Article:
Common Experiences

Some common experiences that first-generation students have experienced are:

Excitement and Pride:  You've faced innumerable challenges and succeeded: that’s why you’re at Wesleyan!

Anxiety: The transition to college is nerve-wracking for everyone, but for first-generation students there can be added concerns around what to expect. Feeling nervous or apprehensive is normal, but remember to reach out to others for support if you need it.

Success: Some first-generation students worry that their academic performance may be hindered because they do not have the benefit of family members who can give them advice on navigating the college experience.  Our data from Wesleyan students indicates that the academic performance of first-generation students is nearly identical to the performance of all students.  First-generation students actually have higher retention and graduation rates than the rest of the student body.

Responsibility: Like many other students on campus, you may be helping to pay for your education through working a job during the semester, filling out FAFSA forms, or balancing family and educational responsibilities.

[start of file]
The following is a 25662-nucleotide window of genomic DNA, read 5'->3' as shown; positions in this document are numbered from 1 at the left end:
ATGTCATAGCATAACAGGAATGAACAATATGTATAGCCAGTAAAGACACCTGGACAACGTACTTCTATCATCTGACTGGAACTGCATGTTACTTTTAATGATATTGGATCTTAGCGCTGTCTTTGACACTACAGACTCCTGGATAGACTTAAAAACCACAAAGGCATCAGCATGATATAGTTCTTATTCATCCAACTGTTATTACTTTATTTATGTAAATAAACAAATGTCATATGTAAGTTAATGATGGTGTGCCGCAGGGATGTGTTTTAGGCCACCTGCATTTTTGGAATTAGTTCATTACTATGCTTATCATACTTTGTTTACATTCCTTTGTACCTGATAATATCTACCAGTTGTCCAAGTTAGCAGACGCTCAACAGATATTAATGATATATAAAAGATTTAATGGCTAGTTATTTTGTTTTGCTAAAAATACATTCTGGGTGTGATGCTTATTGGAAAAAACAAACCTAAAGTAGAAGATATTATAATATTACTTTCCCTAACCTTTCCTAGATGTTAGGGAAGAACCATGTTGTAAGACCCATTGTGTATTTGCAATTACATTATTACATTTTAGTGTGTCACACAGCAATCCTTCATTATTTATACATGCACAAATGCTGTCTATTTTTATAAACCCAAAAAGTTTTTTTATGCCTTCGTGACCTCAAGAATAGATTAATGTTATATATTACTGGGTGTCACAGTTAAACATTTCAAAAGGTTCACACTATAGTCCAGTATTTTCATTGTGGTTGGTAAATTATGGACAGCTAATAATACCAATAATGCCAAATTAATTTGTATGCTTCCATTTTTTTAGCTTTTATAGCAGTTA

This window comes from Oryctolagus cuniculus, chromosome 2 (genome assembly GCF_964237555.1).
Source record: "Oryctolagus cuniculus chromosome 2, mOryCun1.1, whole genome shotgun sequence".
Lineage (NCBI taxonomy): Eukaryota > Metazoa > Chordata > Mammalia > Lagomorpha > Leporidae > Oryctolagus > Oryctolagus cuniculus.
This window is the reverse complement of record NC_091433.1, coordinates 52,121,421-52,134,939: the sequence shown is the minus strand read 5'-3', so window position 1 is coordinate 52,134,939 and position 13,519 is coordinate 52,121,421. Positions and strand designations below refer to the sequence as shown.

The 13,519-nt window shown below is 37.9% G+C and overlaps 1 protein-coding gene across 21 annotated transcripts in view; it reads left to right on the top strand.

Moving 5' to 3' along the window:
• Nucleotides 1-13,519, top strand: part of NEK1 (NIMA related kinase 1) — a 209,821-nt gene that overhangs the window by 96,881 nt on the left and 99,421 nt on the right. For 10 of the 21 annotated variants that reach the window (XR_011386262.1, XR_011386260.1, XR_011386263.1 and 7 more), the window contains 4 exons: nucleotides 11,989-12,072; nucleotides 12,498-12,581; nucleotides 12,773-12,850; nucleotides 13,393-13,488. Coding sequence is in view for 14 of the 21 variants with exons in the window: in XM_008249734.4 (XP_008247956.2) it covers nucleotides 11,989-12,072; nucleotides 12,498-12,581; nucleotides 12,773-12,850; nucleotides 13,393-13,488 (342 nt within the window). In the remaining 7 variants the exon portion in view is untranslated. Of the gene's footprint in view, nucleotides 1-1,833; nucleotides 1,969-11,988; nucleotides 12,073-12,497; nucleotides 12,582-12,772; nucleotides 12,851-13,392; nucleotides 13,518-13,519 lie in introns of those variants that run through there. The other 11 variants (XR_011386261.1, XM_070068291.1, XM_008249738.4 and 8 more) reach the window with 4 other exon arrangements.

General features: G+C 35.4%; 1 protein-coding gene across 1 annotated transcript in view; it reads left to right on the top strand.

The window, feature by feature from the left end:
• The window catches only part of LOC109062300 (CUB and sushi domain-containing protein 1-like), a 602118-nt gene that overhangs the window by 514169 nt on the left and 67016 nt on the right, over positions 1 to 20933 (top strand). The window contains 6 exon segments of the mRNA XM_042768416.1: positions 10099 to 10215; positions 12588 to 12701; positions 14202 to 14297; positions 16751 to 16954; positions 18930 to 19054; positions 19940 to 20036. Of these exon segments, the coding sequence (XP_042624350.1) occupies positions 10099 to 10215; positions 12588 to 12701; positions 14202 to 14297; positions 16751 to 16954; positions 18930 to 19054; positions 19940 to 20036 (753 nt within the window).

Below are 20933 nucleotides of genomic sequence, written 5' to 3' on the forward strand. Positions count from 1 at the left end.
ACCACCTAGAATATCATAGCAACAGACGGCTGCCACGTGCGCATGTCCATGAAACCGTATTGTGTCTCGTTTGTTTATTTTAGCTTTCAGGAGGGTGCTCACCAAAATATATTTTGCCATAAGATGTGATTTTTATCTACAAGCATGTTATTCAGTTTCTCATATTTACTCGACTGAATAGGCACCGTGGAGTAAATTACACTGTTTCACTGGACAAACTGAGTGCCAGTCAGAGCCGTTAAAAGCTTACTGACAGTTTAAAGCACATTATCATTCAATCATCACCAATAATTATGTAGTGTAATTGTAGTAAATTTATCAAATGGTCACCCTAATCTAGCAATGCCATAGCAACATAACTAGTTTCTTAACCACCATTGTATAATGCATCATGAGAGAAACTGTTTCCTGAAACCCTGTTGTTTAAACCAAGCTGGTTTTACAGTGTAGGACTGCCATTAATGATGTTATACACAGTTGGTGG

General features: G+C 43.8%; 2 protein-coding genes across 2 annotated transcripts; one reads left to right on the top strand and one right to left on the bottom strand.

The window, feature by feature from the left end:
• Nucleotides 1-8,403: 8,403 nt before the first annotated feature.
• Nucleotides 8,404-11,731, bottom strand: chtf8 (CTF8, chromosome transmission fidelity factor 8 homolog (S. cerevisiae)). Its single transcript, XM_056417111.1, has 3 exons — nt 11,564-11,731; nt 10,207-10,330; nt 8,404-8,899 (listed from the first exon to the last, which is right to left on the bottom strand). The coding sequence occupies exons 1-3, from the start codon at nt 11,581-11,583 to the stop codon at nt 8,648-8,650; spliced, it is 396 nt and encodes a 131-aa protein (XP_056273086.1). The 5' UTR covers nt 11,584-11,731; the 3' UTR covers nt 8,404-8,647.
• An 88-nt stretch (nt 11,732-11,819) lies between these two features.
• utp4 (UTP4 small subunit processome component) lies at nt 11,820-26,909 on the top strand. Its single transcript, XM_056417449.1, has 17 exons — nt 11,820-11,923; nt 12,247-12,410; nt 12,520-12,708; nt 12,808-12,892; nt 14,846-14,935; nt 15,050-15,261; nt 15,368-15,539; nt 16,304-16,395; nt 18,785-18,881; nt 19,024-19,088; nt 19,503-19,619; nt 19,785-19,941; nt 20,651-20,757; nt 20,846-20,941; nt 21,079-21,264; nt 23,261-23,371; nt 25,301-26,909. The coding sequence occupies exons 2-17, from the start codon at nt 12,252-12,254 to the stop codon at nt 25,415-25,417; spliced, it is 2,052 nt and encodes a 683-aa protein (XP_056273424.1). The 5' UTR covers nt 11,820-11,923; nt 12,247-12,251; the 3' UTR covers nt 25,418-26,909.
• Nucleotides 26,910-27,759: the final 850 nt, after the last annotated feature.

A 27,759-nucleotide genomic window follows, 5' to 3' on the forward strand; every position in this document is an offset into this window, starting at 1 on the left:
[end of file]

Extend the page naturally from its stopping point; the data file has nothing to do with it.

Belonging: Some first-generation students feel that they don’t truly belong at college. You do belong at college and we are glad that you have chosen Wesleyan!

Balancing: It can be challenging for students to balance their commitments on campus (courses, jobs, extracurricular involvement) with managing family needs at home, so self-care is essential.

Major Paths: Many first-generation students feel the need to move toward more pragmatic majors, but they often find a way to balance the practical with their passions. 

Navigation: It is important for first-generation students to learn the expectations of university life in order to get the most out of college. This is why the First Things First pre-orientation was created for incoming students. Most importantly, it is essential that you ask questions!

Solitude: Many first-generation students experience the feeling of being unique and alone in their struggles and perspectives. It is important to remember that you are not alone! Be sure to listen to the stories of other students and how they were able to find their sense of connection and belonging.